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I'm currently playing SignalR 2.0.3, scaling out with a BackPlane that utilizes Redis for windows http://msopentech.com/blog/2013/04/22/redis-on-windows-stable-and-reliable/

I've integrated with the appropriate SignalR.Redis package in VS.

I made the following changes to my startup:

   GlobalHost.DependencyResolver.UseRedis(
        server: "localhost",
        port: 6379,
        password: string.Empty,
        eventKey: "BroadcasterExample"
        );
    app.MapSignalR(hubConfiguration);

It builds fine. My client appear to connect OK. I can send notifications between client & server and visa versa.

From the Redis-client, I can enter:

get BroadcasterExample
which returns: "3"

I assume that things are working, but...

A couple of question: 1) How can I tell that is actually working?

2) What can I examine on the Redis server (though the Redis-client)?

3) What is getting stored in what data structures (key/value pairs, lists, hashes, sets)?

I would like a little more in depth view as to what is going on. I've looked at the commands on: http://redis.io/commands Nothing is jumping out at me which will help me map what's really going on.

Can someone point me in the right direction here?

Thanks, JohnB

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2 Answers 2

up vote 2 down vote accepted

1) I believe you have already verified that it was working when you ran "get BroadcasterExample" and it returned "3". BroadcasterExample is the name of the channel that SignalR will send messages over and I believe the 3 represents the number of messages that have been processed. As you send more messages with SignalR you should see that number increment.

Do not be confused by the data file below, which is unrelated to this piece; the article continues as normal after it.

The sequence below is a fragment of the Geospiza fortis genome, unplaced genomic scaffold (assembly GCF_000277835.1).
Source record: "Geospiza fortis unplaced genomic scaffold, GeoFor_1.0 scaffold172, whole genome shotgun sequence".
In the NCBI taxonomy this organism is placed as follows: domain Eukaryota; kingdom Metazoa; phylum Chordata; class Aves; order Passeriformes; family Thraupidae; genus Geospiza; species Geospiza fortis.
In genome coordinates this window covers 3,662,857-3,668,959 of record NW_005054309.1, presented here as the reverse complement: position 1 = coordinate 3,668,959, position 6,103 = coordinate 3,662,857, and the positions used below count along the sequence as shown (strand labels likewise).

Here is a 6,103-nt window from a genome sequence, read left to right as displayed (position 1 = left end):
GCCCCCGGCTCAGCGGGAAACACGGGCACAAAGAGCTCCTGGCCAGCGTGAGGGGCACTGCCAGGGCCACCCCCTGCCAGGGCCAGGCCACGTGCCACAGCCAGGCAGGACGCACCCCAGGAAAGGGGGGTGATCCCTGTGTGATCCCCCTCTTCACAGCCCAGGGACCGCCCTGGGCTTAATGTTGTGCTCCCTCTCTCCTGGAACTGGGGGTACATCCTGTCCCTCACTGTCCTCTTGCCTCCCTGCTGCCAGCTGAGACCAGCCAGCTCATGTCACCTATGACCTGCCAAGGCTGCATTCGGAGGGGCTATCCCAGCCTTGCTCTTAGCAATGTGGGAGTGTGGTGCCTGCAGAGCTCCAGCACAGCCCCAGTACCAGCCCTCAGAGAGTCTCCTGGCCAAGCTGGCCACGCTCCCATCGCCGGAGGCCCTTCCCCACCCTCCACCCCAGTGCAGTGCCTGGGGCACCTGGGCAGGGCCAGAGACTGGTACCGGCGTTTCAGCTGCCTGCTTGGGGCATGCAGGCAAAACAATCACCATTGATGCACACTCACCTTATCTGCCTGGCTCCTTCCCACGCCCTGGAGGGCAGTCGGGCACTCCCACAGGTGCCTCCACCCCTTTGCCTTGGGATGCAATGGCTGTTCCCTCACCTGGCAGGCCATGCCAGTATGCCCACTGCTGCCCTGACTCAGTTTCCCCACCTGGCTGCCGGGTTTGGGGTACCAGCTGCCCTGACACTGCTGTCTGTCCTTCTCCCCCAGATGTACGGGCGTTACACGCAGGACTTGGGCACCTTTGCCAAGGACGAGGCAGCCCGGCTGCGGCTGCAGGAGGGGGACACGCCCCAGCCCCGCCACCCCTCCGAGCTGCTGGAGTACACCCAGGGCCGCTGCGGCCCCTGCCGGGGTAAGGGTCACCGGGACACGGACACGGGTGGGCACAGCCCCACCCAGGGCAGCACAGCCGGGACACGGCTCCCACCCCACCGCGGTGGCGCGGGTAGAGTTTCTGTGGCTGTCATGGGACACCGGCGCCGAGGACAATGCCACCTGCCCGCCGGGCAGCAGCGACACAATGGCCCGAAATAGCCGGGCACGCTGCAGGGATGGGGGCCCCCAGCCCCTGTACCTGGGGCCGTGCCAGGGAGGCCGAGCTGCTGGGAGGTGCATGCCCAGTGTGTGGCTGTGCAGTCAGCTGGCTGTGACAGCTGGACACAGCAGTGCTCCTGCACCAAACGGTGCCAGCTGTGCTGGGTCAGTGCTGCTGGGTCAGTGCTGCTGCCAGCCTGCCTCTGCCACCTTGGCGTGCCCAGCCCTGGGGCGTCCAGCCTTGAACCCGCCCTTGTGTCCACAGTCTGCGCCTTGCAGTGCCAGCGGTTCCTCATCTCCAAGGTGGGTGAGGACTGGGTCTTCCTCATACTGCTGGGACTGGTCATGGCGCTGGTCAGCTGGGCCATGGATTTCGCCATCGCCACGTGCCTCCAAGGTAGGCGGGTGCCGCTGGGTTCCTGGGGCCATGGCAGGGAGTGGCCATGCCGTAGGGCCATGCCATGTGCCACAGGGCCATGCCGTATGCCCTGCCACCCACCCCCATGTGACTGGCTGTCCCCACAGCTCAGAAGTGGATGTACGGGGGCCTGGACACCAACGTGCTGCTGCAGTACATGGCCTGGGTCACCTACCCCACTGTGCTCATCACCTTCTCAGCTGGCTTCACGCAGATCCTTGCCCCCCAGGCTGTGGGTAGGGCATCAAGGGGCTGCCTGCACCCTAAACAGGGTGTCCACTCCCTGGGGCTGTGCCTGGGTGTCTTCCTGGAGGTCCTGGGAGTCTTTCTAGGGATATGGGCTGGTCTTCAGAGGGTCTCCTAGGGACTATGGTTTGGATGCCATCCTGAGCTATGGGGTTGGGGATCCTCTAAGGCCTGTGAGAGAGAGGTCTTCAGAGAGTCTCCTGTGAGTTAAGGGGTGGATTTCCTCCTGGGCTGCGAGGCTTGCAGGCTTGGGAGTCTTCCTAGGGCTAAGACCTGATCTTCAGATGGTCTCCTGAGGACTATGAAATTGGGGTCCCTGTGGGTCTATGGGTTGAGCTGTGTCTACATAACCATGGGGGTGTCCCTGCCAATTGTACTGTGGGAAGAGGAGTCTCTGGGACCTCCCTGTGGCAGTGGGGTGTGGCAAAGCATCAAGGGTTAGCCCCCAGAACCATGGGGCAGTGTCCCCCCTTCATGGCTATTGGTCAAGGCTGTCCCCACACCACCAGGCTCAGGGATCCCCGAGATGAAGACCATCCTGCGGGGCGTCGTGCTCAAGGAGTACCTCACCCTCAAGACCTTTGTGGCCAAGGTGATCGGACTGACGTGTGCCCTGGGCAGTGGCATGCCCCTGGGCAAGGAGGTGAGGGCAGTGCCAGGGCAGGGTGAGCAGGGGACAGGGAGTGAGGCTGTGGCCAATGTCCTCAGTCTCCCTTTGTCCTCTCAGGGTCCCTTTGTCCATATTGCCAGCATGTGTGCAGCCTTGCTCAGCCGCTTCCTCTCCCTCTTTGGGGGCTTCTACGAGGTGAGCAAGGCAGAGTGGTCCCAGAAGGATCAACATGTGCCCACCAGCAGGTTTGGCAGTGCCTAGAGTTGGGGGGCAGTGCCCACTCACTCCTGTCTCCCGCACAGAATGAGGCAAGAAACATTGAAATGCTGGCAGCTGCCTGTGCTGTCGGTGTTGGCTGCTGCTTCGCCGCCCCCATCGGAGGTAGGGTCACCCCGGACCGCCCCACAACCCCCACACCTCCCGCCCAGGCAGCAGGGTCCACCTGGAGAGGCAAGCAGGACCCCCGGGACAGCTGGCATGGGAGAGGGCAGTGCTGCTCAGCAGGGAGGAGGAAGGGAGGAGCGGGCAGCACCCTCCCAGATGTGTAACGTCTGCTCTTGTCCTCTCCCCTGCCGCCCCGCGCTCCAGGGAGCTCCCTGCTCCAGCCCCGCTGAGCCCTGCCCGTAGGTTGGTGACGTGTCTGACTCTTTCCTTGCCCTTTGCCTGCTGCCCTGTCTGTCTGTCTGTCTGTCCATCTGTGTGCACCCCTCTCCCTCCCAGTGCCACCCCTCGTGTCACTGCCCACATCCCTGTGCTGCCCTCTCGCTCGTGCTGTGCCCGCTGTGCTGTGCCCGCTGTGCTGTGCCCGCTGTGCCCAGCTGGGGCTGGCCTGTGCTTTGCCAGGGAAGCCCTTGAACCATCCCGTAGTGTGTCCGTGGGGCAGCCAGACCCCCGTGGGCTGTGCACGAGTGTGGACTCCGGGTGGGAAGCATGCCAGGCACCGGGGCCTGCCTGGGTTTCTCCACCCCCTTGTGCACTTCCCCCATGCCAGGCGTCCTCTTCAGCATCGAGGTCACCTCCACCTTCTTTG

2) A good way to tell that things are working is to subscribe to the BroadcasterExample channel with the redis client and watch the messages come through. From the client, run:

subscribe BroadcasterExample

3) SignalR will probably just store that one key, the "BroadcasterExample" key. SignalR is really just using the publish/subscribe functionality of Redis, not storing any data.

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The answer from jaggedaz has useful info. I would also add that you can do a different tyope of test quite quickly by hosting your application twice, under 2 differents ports, using IIS Express. If you then connect 2 browser windows to these 2 different instances and start exchanging messages (like broadcasts to All), you will see them flow across both clients, which is possible only when the backplane is actually working.

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